don't work with at a given time (and you just, blissfully, updated your code
base before cruise control could notify you of the problem). That can stop
you from running your code (or even unit testing, unless you deselect make
before running, which is still globat at this time) even if you didn't care
about that part.

When working with a big codebase, many modules and a lot of people messing
with them one could find this feature to be a real timesaver every now and
then.

Best,
Andrei


0

Exactly in this case i'm speak to air "shit happen, let's fix it quickly".
But, in case of BIG multi officed team it maybe usefull, i guess.

0

I often start writing a class which is not used yet and implements some
interface. But the code doesn't compile. Why does it need to compile for
me to run the rest of my project? It doesn't.

Alexey Efimov wrote:

Hmm,

Strange feature, but maybe usefull. I'm still think that 'manual
error fixing' is best solution, that use compiler to cutout error
code from method body. In case of notcompilable code you MUST force
bugmaker to fix it. Such feature is like and punk glasses. You have
compiled project, but it still not works...

What is so good in this idea?

Thanks!

0

It must. Becose why you need to get working application, if something in application is broken, but broken in runtime?

And another one is strange - is too difficult to have not compiled code in IDEA. Two reasons:
1. You will never find it since it have been closed and incremental compilation is not done.
2. If you look on error you just press Alt+Enter to fix it - it quick.

The such kind of compiler is needed, then someone 'Bad Mister' commit into VCS not compilable code. And second, to get incremental compilation of project you must collect all errors in class. Javac will stop on first error in class and you will never get all errors. To get all errors, you MUST have such code replacement.

But using this feature in real development is not very good, i guess.

0

Next step compiled this way commercial products with implementations on demand :)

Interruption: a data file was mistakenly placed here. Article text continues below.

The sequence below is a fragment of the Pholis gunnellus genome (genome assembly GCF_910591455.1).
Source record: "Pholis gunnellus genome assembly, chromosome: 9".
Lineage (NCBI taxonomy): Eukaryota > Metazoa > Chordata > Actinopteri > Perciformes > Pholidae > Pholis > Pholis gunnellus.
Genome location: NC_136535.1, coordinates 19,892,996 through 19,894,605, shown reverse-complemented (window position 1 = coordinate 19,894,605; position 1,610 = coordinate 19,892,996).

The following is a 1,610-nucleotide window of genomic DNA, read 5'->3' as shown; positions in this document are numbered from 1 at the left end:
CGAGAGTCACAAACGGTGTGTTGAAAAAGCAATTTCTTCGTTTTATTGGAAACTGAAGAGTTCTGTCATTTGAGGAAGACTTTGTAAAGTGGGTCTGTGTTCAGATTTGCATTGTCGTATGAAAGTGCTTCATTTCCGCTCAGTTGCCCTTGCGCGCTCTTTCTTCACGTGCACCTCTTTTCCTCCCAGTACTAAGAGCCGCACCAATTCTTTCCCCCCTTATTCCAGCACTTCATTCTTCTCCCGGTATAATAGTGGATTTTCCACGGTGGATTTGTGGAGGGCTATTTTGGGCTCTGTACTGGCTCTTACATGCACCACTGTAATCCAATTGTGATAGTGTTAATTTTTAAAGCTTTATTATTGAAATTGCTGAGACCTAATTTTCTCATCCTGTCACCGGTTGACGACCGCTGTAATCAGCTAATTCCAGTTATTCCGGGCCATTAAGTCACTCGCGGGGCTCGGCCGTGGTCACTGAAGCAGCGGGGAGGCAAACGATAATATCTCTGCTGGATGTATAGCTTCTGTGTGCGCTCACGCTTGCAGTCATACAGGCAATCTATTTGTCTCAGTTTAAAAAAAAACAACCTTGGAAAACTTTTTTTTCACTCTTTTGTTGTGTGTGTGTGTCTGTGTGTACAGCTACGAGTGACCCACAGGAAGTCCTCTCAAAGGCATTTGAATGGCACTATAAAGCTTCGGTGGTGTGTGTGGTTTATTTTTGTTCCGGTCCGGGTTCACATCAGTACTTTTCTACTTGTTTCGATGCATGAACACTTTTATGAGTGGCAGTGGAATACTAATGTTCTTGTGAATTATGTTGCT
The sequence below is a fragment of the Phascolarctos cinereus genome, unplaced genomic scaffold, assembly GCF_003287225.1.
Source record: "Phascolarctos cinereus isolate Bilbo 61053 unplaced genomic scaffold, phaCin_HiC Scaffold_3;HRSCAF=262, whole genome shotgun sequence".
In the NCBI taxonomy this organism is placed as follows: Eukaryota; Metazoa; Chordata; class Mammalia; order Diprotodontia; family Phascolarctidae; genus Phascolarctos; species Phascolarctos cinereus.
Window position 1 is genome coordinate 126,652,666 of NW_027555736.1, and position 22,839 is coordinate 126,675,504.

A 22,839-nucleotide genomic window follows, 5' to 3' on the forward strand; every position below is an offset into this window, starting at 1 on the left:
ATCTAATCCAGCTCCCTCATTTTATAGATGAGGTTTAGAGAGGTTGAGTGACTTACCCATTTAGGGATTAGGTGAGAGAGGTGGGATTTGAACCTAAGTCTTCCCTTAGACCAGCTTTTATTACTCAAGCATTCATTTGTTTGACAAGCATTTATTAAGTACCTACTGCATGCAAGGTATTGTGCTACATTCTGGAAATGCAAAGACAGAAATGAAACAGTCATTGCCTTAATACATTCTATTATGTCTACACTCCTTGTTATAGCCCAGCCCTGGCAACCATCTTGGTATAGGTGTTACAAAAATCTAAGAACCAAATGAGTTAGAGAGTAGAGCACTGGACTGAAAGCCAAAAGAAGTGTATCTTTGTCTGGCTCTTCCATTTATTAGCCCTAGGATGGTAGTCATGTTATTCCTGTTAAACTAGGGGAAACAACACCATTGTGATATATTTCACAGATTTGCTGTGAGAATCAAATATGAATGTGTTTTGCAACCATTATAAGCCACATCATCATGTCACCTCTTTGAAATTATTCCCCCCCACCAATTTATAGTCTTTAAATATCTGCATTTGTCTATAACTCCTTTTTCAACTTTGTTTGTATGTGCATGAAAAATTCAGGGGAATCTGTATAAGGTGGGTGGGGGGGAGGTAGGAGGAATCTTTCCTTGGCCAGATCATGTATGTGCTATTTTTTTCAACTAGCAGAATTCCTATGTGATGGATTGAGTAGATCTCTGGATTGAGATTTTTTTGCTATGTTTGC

0

Alexey Efimov wrote:

It must. Becose why you need to get working application, if something
in application is broken, but broken in runtime?


It's a class which is never once referenced in the application.

0

Groovy or Beanshell better for this :)

0

Yes, like test sniplet, but I don't write many tests. I write code in
very intellij style. I write the high-level code first, calling methods
which don't exist and instantiating classes that don't exist, then
alt+enter to create them. Sometimes I'm not finished with this process
but I want to test the part of it that I have implemented.

Alexey Efimov wrote:

Like Test sniplet?

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What is the advantage of running code that won't compile (as opposed to fixing the reason it won't compile and then running it)?

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Exploratory coding, particularly if you have a read-eval-print-loop tool to work with. You get some of the quick feedback advantages the dynamic coding folks claim, without having to give up the safety advantages of Java (you certainly don't ship with that compiler flag turned on).

In IDEA, you can mostly just use any old JUnit test case window as a read-eval-print-loop (Ctrl-F10 rules). With this compiler flag, You could write a test case and run it, even if the sum total of the production code wouldn't compile. As long as the functionality that I wish to test works, my test will pass. Anything that cuts time out of the write-a-test/write-code/test loop is all to the good, in terms of agility.

--Dave Griffith

0

In IDEA, when the message window pops up showing the comiler errors, you can right-click the filename and select "exclude from compile". It's not the same thing, of course, but it may work for you depending on the situation. I've had to use it on occasion when people on my team check in code that shouldn't be there. :P